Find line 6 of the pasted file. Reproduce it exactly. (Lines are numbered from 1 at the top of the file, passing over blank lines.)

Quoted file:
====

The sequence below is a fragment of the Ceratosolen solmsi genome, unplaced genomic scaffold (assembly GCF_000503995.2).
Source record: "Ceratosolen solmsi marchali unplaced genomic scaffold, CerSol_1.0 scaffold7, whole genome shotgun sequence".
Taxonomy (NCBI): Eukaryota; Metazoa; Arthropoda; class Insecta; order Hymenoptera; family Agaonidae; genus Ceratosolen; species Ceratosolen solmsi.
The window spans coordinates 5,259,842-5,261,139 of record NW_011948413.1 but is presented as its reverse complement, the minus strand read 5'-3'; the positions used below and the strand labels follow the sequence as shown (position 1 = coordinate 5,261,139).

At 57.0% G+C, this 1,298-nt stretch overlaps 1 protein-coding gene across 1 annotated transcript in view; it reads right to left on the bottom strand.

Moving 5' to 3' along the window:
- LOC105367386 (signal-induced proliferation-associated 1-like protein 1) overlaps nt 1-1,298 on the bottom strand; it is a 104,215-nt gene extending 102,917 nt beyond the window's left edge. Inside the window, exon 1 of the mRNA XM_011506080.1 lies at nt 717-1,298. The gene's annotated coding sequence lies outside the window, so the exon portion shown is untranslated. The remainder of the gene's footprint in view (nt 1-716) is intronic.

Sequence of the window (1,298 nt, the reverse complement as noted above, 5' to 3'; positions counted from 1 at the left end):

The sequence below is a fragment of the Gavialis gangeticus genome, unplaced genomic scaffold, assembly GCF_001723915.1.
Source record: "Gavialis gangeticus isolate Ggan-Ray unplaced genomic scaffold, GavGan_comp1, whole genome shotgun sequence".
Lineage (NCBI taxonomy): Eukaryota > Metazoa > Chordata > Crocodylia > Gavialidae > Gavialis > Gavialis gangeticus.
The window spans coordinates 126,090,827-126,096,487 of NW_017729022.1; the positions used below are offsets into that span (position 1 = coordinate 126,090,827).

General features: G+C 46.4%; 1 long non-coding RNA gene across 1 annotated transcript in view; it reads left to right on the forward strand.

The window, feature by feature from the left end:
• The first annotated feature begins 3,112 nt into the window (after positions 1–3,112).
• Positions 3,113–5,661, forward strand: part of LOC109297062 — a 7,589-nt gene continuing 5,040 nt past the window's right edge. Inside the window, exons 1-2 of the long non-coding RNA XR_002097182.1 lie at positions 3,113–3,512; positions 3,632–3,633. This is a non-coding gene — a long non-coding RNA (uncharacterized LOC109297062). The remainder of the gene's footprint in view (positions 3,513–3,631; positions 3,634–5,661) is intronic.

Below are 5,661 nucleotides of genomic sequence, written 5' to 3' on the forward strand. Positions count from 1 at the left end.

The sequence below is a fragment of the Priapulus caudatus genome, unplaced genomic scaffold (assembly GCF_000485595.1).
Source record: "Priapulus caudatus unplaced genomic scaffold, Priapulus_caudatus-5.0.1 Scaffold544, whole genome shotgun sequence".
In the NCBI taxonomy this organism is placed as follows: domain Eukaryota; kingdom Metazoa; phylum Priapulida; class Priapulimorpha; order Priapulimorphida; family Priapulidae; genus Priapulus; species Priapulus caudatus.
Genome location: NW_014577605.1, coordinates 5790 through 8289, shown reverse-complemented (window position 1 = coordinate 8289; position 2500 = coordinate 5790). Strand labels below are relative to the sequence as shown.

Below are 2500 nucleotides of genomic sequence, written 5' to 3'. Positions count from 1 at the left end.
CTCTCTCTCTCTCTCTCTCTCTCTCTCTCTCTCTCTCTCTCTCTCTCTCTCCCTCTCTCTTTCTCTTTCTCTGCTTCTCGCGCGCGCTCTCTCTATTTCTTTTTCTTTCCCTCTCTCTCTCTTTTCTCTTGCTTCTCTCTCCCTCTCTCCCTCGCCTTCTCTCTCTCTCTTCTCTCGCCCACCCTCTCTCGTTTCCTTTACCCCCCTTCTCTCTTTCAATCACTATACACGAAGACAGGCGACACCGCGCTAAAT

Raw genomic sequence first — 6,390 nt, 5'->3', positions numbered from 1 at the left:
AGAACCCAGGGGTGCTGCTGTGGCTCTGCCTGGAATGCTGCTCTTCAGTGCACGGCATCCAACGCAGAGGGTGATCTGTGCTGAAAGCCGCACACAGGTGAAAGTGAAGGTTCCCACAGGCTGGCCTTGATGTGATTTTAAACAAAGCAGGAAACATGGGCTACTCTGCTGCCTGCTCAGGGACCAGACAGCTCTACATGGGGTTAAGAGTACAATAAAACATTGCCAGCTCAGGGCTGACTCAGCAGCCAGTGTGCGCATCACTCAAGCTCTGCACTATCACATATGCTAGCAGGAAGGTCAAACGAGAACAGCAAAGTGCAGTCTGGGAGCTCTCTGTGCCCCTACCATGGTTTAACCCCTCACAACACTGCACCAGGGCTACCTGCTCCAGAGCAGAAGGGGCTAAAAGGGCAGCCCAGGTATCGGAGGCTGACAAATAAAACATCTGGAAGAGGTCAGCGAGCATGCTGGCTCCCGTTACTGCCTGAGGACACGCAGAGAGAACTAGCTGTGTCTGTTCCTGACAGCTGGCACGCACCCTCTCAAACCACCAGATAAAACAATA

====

Moving 5' to 3' along the window: